This was a refreshing production, a breath of fresh air, in which a local community was supported by four professional actors. The aim wasn't simply to perform a play but to offer training in a variety of theatre skills ranging from song and dance to lighting, costume and set design.
The church was full, an encouraging start, and the audience were immediately engaged. This relatively modern church was a challenging venue in itself; both the set and the lighting were used to advantage here. The bow-shaped set drew the audience into Doxey, the two late Victorian terraces being divided by the local river, the Sow, and behind them, Doxey Marshes; this nicely crafted set, therefore, provided a symbolic introduction. The low-timbered roof of the church also aided the lighting and gave the stage a warm and intimate atmosphere. One of the strengths of the production was that it didn't need to rely on a few individual performances; there is no need to single out any individual performer but rather the corporate strength of an entire community engaged in a project which united it.
The theme was the history of Doxey during the last sixty years, in other words, the living memory of, at least, the elder residents. One character, Bob, holds the play together: he is seen, initially, as a boy often fishing in the River Sow, and it's Bob's hobby, fishing, which provides a useful metaphor, to' trawl the depths for a yarn spun years ago'. The play, therefore, opens with a child's perspective on Doxey at the end of the Second World War and it's local children as much as adults who play an integral part in this production. The atmosphere is festive and hopeful, the war is over, Doxey is at peace, and Bobby finds `a new stream .... and will catch many big fish'. Songs are sung by the choir and a Victory Party is celebrated with bunting in the Doxey streets.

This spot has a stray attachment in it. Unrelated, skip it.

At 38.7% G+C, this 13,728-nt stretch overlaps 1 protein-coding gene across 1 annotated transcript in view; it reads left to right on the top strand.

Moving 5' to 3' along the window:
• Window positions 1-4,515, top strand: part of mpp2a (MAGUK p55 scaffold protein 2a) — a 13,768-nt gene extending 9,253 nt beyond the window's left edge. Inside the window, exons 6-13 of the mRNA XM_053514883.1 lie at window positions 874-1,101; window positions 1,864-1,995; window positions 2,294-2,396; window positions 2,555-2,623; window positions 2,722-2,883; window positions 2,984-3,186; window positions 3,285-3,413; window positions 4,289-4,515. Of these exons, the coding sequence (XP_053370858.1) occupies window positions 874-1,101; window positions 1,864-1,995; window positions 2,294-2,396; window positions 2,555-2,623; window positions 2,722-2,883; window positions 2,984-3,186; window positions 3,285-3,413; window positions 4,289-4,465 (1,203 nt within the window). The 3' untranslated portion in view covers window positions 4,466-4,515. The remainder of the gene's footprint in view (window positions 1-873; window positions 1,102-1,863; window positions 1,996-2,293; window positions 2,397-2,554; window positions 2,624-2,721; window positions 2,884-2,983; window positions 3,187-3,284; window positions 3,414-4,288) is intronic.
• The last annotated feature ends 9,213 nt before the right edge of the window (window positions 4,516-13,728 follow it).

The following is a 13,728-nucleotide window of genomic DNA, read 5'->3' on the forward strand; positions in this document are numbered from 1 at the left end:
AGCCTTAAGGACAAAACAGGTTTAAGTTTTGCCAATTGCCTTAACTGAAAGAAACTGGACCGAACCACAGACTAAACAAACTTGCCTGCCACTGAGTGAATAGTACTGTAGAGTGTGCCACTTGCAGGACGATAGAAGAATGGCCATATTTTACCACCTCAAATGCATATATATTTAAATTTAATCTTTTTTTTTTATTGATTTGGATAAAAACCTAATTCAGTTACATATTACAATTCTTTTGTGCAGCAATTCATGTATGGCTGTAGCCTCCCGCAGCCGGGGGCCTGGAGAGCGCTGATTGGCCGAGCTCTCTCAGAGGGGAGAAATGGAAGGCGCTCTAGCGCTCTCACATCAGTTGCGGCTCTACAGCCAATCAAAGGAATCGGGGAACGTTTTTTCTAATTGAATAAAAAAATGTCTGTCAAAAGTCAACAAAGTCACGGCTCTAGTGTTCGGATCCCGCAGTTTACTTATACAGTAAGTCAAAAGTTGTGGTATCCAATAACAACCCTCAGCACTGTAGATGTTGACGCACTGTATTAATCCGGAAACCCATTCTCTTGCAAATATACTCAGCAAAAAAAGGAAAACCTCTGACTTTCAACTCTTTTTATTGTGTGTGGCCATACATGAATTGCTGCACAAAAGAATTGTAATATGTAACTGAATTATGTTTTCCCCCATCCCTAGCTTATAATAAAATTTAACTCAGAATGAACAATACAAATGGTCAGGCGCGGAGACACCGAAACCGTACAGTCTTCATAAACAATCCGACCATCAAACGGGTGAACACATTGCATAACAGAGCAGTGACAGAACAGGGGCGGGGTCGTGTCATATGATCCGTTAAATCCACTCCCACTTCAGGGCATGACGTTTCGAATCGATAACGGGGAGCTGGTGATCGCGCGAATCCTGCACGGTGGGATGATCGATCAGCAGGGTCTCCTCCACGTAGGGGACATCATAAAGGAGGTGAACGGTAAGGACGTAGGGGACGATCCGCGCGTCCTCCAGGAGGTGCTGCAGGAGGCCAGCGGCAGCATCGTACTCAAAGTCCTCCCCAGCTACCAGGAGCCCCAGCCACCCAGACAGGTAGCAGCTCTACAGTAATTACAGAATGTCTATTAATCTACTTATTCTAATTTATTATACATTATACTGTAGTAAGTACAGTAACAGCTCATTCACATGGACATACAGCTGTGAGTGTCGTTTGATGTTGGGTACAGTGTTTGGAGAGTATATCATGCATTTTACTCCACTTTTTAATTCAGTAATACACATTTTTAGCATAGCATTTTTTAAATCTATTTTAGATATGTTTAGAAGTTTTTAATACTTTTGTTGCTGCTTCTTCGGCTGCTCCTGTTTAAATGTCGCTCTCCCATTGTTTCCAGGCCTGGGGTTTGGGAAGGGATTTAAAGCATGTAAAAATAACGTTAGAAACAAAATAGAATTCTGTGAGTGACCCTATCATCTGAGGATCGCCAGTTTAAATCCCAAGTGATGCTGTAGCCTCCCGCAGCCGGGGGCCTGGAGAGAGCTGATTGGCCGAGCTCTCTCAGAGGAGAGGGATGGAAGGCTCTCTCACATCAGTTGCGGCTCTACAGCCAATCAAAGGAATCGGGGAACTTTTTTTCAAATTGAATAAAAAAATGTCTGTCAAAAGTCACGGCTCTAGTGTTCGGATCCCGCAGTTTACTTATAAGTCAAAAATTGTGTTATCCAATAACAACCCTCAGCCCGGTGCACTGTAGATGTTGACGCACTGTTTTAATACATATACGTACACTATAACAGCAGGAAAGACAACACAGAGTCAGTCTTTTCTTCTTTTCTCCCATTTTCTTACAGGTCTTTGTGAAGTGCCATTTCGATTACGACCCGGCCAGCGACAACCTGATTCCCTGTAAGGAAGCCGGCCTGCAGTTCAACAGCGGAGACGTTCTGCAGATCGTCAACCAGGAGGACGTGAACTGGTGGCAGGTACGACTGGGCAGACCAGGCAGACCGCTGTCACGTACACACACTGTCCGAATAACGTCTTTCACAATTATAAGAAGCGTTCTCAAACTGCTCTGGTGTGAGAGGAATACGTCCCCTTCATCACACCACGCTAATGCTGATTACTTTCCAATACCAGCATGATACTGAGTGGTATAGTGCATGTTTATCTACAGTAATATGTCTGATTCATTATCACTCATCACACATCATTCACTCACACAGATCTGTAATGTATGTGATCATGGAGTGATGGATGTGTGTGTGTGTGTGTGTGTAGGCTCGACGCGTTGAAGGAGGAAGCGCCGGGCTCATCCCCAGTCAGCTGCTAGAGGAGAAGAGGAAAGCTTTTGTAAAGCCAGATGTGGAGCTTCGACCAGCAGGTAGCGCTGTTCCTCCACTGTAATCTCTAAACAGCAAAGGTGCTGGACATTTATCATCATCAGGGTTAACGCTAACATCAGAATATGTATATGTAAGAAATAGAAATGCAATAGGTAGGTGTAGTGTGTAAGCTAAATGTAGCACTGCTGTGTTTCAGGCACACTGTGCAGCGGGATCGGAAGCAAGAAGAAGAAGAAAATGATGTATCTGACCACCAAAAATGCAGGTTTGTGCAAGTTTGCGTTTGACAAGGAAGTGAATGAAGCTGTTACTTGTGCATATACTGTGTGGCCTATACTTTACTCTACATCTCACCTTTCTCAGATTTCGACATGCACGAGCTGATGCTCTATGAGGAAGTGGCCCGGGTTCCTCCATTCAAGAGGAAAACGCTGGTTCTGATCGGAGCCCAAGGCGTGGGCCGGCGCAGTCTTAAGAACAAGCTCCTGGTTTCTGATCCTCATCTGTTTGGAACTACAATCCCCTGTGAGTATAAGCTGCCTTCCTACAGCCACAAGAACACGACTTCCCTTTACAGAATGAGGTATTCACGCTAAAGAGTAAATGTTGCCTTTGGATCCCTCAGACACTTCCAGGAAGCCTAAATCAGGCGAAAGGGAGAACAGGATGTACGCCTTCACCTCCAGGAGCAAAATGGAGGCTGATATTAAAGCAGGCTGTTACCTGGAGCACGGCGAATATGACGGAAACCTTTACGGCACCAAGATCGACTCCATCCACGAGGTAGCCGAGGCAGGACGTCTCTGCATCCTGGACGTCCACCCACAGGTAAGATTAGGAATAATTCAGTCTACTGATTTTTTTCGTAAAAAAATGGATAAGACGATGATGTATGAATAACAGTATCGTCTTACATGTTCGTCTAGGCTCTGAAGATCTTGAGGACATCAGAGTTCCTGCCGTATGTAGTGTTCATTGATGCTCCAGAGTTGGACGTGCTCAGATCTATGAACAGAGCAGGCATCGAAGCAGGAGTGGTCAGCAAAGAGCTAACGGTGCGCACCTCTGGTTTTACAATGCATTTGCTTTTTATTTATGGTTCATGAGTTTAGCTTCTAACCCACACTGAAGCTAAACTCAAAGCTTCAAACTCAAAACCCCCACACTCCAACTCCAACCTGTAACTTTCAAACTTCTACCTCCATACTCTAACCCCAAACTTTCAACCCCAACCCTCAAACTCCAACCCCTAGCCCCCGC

The next scene, however, provides a stark contrast, a darker note, when a letter arrives from Africa breaking the news to Bobby that his father had been killed in the war. The sombre way the letter was read aloud, a shared role between the African writing it and Bobby's mother reading it, was an effective method of stagecraft.
The scenes which follow chart the transformation of Doxey from a village into a suburb, yet a suburb which never loses its identity as, unlike many suburbs, Doxey has retained its strong roots and this project vibrantly affirms that identity.
. The `homes fit for heroes' turn out to be prefabs and the 'People's Republic of Doxey is swelled by an influx of new residents from the Birmingham slums. The immediate post-war costumes appeared to be extremely authentic and the humour contained in the Universal Grinding Wheel song, with its banjo player, proved to be one of the highlights of the production.
The Universal Grinding Wheel Company with its diverse products- ball bearings, cars, forks and bicycles - also acts as a cement to bind the Doxey residents `to stick around together'. Here Bob, like many of his neighbours, finds employment and enjoys his leisure hours not only fishing, as when a boy, but also socializing at the Doxey Institute and playing football and cricket on Universal's pitches.
By the end of an enjoyable evening the audience have seen Bob grow up, marry Ena, the spirited Doxey midwife, become a father, and, finally, in retirement at seventy, he can reflect with Ena on their lives in Doxey, and the many changes they had experienced there during the last sixty years. The years pass, the bunting is displayed again for Doxey to celebrate the Queen's coronation, the Station Master and the Engine Drivers fade into history like the steam trains that once blackened Castletown, and in their stead, the M6 arrives on the outskirts of Doxey to herald a new age.
This production wasn't simply entertaining, it was educational both for those participating in the project, and for the large and appreciative audience who could see sixty years of Doxey's past rolled out like a carpet before them. The corporate creativity, energy and enthusiasm of the Doxey community sustained "Village Voices" and it was fortunate to receive unobtrusive guidance from both Mikron and local professionals.
David Bastable 19/05/05